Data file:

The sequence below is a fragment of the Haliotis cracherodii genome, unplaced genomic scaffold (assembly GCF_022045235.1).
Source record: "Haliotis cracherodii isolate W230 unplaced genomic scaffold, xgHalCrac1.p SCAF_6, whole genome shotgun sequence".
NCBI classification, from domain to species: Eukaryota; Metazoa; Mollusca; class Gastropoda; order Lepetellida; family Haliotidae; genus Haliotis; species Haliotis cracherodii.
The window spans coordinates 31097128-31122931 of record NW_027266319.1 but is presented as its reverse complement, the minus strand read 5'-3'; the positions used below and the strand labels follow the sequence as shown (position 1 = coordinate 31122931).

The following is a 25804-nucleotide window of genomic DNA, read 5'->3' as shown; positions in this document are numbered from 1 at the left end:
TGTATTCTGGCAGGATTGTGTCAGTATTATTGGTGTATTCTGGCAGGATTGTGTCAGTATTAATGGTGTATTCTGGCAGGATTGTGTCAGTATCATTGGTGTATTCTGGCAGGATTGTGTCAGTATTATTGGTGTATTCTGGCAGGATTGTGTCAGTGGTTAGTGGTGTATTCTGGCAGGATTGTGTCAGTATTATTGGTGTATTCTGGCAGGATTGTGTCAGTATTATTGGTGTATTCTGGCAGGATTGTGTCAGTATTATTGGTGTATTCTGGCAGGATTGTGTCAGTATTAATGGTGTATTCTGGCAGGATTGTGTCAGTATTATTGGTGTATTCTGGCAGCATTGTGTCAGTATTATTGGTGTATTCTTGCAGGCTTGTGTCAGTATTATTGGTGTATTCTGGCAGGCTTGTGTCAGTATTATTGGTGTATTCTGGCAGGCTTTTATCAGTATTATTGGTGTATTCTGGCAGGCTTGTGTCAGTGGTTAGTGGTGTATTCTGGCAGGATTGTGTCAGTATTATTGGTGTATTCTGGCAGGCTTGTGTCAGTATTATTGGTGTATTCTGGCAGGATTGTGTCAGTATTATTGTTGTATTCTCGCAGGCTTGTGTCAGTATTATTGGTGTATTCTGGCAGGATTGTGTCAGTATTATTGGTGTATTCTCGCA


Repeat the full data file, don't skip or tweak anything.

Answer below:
The sequence below is a fragment of the Haliotis cracherodii genome, unplaced genomic scaffold (assembly GCF_022045235.1).
Source record: "Haliotis cracherodii isolate W230 unplaced genomic scaffold, xgHalCrac1.p SCAF_6, whole genome shotgun sequence".
NCBI classification, from domain to species: Eukaryota; Metazoa; Mollusca; class Gastropoda; order Lepetellida; family Haliotidae; genus Haliotis; species Haliotis cracherodii.
The window spans coordinates 31097128-31122931 of record NW_027266319.1 but is presented as its reverse complement, the minus strand read 5'-3'; the positions used below and the strand labels follow the sequence as shown (position 1 = coordinate 31122931).

The following is a 25804-nucleotide window of genomic DNA, read 5'->3' as shown; positions in this document are numbered from 1 at the left end:
TGTATTCTGGCAGGATTGTGTCAGTATTATTGGTGTATTCTGGCAGGATTGTGTCAGTATTAATGGTGTATTCTGGCAGGATTGTGTCAGTATCATTGGTGTATTCTGGCAGGATTGTGTCAGTATTATTGGTGTATTCTGGCAGGATTGTGTCAGTGGTTAGTGGTGTATTCTGGCAGGATTGTGTCAGTATTATTGGTGTATTCTGGCAGGATTGTGTCAGTATTATTGGTGTATTCTGGCAGGATTGTGTCAGTATTATTGGTGTATTCTGGCAGGATTGTGTCAGTATTAATGGTGTATTCTGGCAGGATTGTGTCAGTATTATTGGTGTATTCTGGCAGCATTGTGTCAGTATTATTGGTGTATTCTTGCAGGCTTGTGTCAGTATTATTGGTGTATTCTGGCAGGCTTGTGTCAGTATTATTGGTGTATTCTGGCAGGCTTTTATCAGTATTATTGGTGTATTCTGGCAGGCTTGTGTCAGTGGTTAGTGGTGTATTCTGGCAGGATTGTGTCAGTATTATTGGTGTATTCTGGCAGGCTTGTGTCAGTATTATTGGTGTATTCTGGCAGGATTGTGTCAGTATTATTGTTGTATTCTCGCAGGCTTGTGTCAGTATTATTGGTGTATTCTGGCAGGATTGTGTCAGTATTATTGGTGTATTCTCGCA